Many years ago a respected reporter from a regional newspaper telephoned me to ask about the then-purported sighting of a rural Remer, Minnesota, ahem, bigfoot; aka yeti, abominable snowman, sasquatch, etc., ad nauseam and so forth (spoiler alert—I’m a non-believer).
In fact, for the fun of it, Google “Blane Klemek bigfoot” and you’ll see for yourself. Indeed, I’m forever linked to bigfoot on the World Wide Web as my claim to bigfoot buffoonery should appear right at the top of the heap of hits.
You see, about 10 years ago, someone with a hairy sense of humor decided to dress up in an ape suit while skulking in front of the obviously known location of a trail camera. And well, as one would figure with such things, the “shocking” discovery of the ape-man’s image on the camera’s memory card created quite the local stir. Press everywhere picked up the story — print, radio, and maybe even television.
Bigfoot lore looms the world over, as do the legends of other mythical creatures such as the Loch Ness monster, chupacabra, vampires, mermaids, and to a lesser extent, the jackalope of the American West.
There are even local legendary creatures such as the “Side-hill Gouger,” as described with relish by my Uncle Cliff on the opening morning of deer hunting many years ago.
Uncle Cliff’s chosen audience was always young greenhorns that were about to walk into the woods alone in the dark for the first time. The creature, as he’d describe, “...is dirty and hairy, has big teeth, half wolf, half bear, walks on all fours, but the front and back legs on one side of its body are longer than the two legs on the other side of its body.”
“SO! Whatever you do,” Uncle Cliff warned, “DON’T get caught on a side-hill because the Gouger will slowly circle you … will close in … and you won’t know it until it’s too late!”
Uncle Cliff likes a good story. And he can tell one, too.
Bigfoot is another fairytale creature of the deep dark woods. Records of supposed sightings, tracks, and other so called “evidence” in North America date back a very long time.
Indeed, I remember sitting in the Wadena Cozy Theater as a teenage kid watching a bigfoot movie on the big screen. The infamous Patterson-Gimlin film, which was shot in California in 1967 in what looked like a forest clearing in broad daylight, was shown at the beginning of the movie.
The plodding creature in the fleeting footage looked like what a bigfoot should look like through my young eyes at the time, but of course it, too, was nothing more than a person dressed in a gorilla suit. I’m sure Roger Patterson and Robert Gimlin (and the man or woman in the ape suit!) shared plenty of good laughs about their hoax for many years.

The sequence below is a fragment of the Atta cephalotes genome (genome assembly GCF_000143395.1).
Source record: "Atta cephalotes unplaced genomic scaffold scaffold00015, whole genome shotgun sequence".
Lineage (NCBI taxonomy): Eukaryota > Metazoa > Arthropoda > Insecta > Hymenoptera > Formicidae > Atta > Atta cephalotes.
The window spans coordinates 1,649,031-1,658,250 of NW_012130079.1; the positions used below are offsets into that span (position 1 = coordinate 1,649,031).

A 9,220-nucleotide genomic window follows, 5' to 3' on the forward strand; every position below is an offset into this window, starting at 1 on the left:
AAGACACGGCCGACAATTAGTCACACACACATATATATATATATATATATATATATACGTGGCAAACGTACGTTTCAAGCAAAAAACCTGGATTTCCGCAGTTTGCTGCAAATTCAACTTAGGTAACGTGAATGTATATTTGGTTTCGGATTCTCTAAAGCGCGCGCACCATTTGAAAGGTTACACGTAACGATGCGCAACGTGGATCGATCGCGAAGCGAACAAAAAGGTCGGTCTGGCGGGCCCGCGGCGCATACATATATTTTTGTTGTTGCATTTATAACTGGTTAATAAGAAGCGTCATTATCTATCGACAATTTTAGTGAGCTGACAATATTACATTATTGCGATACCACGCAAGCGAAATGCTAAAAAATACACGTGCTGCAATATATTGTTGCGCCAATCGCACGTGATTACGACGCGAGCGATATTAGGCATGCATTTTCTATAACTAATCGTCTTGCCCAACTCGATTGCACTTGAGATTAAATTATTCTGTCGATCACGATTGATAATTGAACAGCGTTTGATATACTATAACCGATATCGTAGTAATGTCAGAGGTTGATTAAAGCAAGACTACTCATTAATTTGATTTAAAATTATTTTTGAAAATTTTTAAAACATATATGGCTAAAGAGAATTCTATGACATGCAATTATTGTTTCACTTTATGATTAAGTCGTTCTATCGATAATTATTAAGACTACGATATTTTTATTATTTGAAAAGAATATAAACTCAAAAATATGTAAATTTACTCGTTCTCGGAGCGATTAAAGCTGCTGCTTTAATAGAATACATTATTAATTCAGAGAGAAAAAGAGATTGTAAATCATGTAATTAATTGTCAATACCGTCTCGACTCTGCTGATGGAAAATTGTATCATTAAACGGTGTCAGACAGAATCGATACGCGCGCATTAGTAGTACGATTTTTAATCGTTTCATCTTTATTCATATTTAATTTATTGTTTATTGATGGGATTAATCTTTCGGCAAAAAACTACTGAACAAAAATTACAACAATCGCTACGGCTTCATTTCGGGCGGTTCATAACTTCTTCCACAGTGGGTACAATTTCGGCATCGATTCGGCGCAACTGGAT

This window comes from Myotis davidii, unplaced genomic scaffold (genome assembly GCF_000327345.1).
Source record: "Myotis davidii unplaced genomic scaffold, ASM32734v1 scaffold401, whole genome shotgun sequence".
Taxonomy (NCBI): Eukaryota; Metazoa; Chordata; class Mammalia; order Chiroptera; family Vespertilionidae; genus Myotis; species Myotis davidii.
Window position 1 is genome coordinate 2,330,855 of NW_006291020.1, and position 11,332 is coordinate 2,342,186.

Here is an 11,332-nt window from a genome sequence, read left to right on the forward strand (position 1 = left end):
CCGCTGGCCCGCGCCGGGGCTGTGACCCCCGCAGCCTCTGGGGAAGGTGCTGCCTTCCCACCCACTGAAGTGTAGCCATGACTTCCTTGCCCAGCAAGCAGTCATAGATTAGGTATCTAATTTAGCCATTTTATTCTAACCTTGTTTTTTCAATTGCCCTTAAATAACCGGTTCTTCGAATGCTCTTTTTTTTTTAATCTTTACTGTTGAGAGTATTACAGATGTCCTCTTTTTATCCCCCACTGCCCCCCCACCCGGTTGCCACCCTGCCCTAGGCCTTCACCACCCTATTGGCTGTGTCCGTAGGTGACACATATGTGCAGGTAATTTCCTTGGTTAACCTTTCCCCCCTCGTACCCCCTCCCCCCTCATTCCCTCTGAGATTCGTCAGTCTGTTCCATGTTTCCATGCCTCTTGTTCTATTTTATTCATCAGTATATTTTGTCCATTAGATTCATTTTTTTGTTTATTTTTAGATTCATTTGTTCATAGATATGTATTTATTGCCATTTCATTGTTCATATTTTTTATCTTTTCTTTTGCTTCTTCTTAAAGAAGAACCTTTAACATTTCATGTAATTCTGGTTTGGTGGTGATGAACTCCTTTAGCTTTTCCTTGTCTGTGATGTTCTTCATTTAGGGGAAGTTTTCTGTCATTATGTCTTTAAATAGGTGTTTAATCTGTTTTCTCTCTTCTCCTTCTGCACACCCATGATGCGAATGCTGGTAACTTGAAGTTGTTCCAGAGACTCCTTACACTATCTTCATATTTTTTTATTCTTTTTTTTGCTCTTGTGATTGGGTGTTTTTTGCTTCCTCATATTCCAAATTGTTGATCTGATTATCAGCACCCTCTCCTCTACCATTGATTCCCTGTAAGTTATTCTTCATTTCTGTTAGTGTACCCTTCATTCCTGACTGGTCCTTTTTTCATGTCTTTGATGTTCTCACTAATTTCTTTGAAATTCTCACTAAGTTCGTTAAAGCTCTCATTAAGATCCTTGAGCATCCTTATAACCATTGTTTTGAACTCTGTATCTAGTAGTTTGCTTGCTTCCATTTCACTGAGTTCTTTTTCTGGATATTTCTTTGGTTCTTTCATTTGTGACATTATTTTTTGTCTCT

And then there’s the chupacabra, sometimes called “el chupacabra,” the goat-sucker. First purportedly seen in Puerto Rico of various descriptions depending on where one is “observed,” chupacabras are said to be around three to five feet tall with rows of spikes down its back. Eyes that are alien-like, a vampire to boot, the chupacabra is believed by some people to be a creature from outer space or a secret government genetics experiment gone awry.
Believe it or not, it was reported that maybe one of these creatures managed to make its way to Douglas County, Minnesota in August 2011. A road-killed, hairless badger was photographed and reported to authorities as possibly a chupacabra. It didn’t take long for hysteria to take hold and a local television station to pick up the story, too.
Jackalopes? You might have seen one of these clever and humorous taxidermists’ creation displayed on the wall of your favorite saloon, but you’ve never seen an actual living and breathing and bounding jackrabbit with antlers. Though certainly plausible looking, no lagomorph sports headgear in the real world.
Some folks say that suitable bigfoot and chupacabra habitat is abundant here in northwest Minnesota. And I suppose that if such creatures did exist, then they’d certainly find plenty to their liking, especially here in the Becida Triangle, as we get out and enjoy the great outdoors.